TUKEY: It has a lot to do with it because the excess mowing of lawns with all those gasoline mowers pump pollutants into the air, that’s one thing. All the electricity that we use to run the pumps that water in all that chemical fertilizer, that’s another thing. So, you’re burning fossil fuels to run them and you’re burning coal to generate electricity. And number three, the biggest one of all, the thing that most people don’t even think about is that the way that synthetic chemicals are manufactured – synthetic lawn and garden products – is through the burning of copious amounts of fossil fuels, and one of the byproducts is carbon dioxide and carbon monoxide and you burn methane and you burn other petroleum products. So this is a huge contributor to global warming and greenhouse gases in air pollution.
Organic or natural products by definition are products that come from an animal or a plant, so when we look at organic fertilizer, a very popular one is fishmeal, alfalfa, cornmeal, different kinds of manures, all those are recycled waste products that are turned into fertilizers. So, the insecticides that we used to use used to be plants by and large. They are derived from plant oils and that kind of thing, they are botanical insecticides and the new formulations of botanical insecticides work incredibly well. That’s just for clarity of definition, so it is definitely a global warming related issue.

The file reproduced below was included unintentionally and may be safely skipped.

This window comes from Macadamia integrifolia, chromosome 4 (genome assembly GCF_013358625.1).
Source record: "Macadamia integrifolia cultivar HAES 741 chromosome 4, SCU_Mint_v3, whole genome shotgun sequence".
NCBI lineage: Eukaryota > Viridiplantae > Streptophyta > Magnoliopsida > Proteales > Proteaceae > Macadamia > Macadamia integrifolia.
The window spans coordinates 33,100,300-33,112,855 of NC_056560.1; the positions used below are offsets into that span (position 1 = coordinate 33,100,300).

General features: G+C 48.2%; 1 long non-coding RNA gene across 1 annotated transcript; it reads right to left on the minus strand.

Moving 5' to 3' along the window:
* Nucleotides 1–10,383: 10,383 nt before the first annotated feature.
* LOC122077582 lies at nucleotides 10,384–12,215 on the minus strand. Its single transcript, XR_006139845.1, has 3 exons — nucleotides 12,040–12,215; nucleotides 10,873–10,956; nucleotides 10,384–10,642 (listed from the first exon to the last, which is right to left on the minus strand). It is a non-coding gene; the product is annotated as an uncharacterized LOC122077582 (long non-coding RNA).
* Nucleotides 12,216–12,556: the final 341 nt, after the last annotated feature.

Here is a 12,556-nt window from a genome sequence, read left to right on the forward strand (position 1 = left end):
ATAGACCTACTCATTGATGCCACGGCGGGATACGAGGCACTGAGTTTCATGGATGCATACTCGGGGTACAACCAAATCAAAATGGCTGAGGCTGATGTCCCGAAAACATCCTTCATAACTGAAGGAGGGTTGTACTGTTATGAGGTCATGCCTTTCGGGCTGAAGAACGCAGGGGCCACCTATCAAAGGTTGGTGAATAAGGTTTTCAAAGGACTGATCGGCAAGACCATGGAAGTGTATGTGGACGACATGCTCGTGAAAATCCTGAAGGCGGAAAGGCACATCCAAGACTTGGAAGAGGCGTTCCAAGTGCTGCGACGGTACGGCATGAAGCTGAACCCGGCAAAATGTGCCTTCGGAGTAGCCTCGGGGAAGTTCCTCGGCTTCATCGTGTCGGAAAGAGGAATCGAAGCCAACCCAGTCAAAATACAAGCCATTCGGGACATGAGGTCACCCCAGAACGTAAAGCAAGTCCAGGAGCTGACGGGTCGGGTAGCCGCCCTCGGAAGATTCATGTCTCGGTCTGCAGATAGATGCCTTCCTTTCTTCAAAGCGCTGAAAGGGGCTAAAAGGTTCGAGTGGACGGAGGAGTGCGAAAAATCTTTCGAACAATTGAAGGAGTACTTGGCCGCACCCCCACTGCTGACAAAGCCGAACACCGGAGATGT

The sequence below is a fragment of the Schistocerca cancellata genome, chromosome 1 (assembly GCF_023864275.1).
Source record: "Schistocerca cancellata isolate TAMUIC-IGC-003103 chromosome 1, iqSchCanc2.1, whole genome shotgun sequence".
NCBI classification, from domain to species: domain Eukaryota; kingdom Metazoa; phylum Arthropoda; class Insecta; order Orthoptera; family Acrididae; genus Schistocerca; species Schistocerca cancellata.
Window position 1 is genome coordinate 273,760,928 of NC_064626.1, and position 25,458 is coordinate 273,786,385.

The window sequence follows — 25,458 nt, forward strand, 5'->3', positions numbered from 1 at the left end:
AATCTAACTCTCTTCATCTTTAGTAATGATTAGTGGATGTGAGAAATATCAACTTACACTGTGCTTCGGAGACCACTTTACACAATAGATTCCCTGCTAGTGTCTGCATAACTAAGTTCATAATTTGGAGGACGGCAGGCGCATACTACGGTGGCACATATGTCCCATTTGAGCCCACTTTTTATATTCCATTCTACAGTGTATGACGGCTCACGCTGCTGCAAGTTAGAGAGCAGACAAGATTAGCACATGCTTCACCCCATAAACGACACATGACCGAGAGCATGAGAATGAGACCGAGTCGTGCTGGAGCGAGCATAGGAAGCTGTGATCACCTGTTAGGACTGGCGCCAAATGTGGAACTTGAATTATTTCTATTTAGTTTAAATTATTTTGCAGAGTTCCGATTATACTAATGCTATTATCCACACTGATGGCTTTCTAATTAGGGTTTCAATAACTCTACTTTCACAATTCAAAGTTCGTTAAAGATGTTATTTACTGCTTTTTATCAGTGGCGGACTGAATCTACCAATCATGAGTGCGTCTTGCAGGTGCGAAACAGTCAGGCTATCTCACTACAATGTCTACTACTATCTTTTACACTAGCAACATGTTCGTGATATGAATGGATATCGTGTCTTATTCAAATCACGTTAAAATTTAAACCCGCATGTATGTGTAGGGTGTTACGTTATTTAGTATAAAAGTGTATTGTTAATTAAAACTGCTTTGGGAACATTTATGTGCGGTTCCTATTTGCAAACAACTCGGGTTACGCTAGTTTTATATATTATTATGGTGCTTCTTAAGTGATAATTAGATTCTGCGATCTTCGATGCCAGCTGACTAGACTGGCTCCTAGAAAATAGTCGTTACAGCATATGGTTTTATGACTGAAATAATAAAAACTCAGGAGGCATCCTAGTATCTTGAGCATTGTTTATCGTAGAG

INDIANA LIVING GREEN: Lastly, where should people begin with organic lawn care?
TUKEY: I would begin by getting a soil test and looking at how much organic matter you have in your soil. Ideally, you want 4 or 5% organic matter and if you’ve only got 1 or 2, you need to figure out how you’re going to get organic matter in there. I would try to find a good bulk source of compost from a farmer, or some of the municipalities do a pretty good job, and I would start there because it all comes back to adding life in the soil.
Organic matter is where the life of the soil is. The higher the organic matter, the more vitality you can have and that’s where disease resistance comes from. I talk a lot to second graders, third graders, fifth graders, sixth graders, and I ask the same question every time: how do trees grow so tall in the forest? This is always a good place to start for everybody.
How do trees grow so tall in the forest? It wasn’t because anyone was running around with Miracle-Gro; it’s because Mother Nature already knows how to grow things. The leaves of the pine needles that fall to the ground every year become the fertilizer that makes growth possible. Trees basically grow their own food with the help of the sun and photosynthesis, but if we rake up all that stuff and put it in a plastic bag by the side of the road, we’ve taken away the free fertilizer. If we bag all of our grass clippings on our lawns when we mow, we’ve taken away free fertilizer. If we kill all the clover on the lawn with weed killer, we’ve taken away the lawn’s own ability to feed itself because that’s clover’s purpose.
Weeds are messages sent by Mother Nature to tell us something about the soil and so start there. Start with “how does Mother Nature grow trees out in the forest with nobody’s help?” And so as gardeners, as organic lawn care people, we are simply enhancing what Mother Nature already knows how to do.